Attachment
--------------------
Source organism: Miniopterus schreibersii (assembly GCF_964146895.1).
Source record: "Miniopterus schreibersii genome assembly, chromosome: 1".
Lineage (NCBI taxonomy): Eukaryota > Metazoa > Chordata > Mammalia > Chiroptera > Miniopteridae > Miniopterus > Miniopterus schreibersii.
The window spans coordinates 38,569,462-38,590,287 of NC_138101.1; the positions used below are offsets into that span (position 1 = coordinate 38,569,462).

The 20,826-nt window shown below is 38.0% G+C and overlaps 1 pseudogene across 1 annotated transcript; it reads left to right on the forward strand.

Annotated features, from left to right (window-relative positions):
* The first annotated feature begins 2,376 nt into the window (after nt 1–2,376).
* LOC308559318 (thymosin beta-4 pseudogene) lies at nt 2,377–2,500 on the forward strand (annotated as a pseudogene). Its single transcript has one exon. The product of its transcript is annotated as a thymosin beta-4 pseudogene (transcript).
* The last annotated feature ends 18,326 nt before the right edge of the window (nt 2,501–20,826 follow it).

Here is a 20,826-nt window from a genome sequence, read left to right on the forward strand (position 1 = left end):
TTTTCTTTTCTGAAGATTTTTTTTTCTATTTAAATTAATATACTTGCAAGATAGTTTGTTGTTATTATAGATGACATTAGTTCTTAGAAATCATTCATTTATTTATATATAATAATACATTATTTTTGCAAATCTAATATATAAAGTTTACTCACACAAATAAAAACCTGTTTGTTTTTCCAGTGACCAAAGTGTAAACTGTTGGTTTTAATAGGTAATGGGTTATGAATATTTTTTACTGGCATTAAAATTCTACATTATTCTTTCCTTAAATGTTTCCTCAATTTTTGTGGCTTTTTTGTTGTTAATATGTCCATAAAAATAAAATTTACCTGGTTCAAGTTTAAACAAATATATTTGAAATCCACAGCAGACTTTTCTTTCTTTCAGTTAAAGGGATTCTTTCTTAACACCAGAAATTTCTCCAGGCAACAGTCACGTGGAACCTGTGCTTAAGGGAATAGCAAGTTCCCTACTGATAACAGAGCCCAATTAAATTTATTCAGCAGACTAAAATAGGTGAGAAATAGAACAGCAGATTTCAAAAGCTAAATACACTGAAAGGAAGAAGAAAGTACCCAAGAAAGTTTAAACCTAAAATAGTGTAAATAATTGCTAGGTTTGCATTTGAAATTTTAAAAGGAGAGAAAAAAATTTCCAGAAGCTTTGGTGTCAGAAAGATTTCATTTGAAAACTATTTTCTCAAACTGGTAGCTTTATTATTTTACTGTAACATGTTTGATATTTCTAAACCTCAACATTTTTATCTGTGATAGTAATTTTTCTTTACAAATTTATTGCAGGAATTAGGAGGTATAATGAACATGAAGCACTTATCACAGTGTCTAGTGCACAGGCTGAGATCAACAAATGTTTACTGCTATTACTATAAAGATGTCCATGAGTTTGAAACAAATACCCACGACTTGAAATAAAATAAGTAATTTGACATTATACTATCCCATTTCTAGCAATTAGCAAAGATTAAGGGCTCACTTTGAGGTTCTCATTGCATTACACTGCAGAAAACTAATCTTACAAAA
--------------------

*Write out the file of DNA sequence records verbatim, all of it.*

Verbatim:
Source organism: Miniopterus schreibersii (assembly GCF_964146895.1).
Source record: "Miniopterus schreibersii genome assembly, chromosome: 1".
Lineage (NCBI taxonomy): Eukaryota > Metazoa > Chordata > Mammalia > Chiroptera > Miniopteridae > Miniopterus > Miniopterus schreibersii.
The window spans coordinates 38,569,462-38,590,287 of NC_138101.1; the positions used below are offsets into that span (position 1 = coordinate 38,569,462).

The 20,826-nt window shown below is 38.0% G+C and overlaps 1 pseudogene across 1 annotated transcript; it reads left to right on the forward strand.

Annotated features, from left to right (window-relative positions):
* The first annotated feature begins 2,376 nt into the window (after nt 1–2,376).
* LOC308559318 (thymosin beta-4 pseudogene) lies at nt 2,377–2,500 on the forward strand (annotated as a pseudogene). Its single transcript has one exon. The product of its transcript is annotated as a thymosin beta-4 pseudogene (transcript).
* The last annotated feature ends 18,326 nt before the right edge of the window (nt 2,501–20,826 follow it).

Here is a 20,826-nt window from a genome sequence, read left to right on the forward strand (position 1 = left end):
TTTTCTTTTCTGAAGATTTTTTTTTCTATTTAAATTAATATACTTGCAAGATAGTTTGTTGTTATTATAGATGACATTAGTTCTTAGAAATCATTCATTTATTTATATATAATAATACATTATTTTTGCAAATCTAATATATAAAGTTTACTCACACAAATAAAAACCTGTTTGTTTTTCCAGTGACCAAAGTGTAAACTGTTGGTTTTAATAGGTAATGGGTTATGAATATTTTTTACTGGCATTAAAATTCTACATTATTCTTTCCTTAAATGTTTCCTCAATTTTTGTGGCTTTTTTGTTGTTAATATGTCCATAAAAATAAAATTTACCTGGTTCAAGTTTAAACAAATATATTTGAAATCCACAGCAGACTTTTCTTTCTTTCAGTTAAAGGGATTCTTTCTTAACACCAGAAATTTCTCCAGGCAACAGTCACGTGGAACCTGTGCTTAAGGGAATAGCAAGTTCCCTACTGATAACAGAGCCCAATTAAATTTATTCAGCAGACTAAAATAGGTGAGAAATAGAACAGCAGATTTCAAAAGCTAAATACACTGAAAGGAAGAAGAAAGTACCCAAGAAAGTTTAAACCTAAAATAGTGTAAATAATTGCTAGGTTTGCATTTGAAATTTTAAAAGGAGAGAAAAAAATTTCCAGAAGCTTTGGTGTCAGAAAGATTTCATTTGAAAACTATTTTCTCAAACTGGTAGCTTTATTATTTTACTGTAACATGTTTGATATTTCTAAACCTCAACATTTTTATCTGTGATAGTAATTTTTCTTTACAAATTTATTGCAGGAATTAGGAGGTATAATGAACATGAAGCACTTATCACAGTGTCTAGTGCACAGGCTGAGATCAACAAATGTTTACTGCTATTACTATAAAGATGTCCATGAGTTTGAAACAAATACCCACGACTTGAAATAAAATAAGTAATTTGACATTATACTATCCCATTTCTAGCAATTAGCAAAGATTAAGGGCTCACTTTGAGGTTCTCATTGCATTACACTGCAGAAAACTAATCTTACAAAA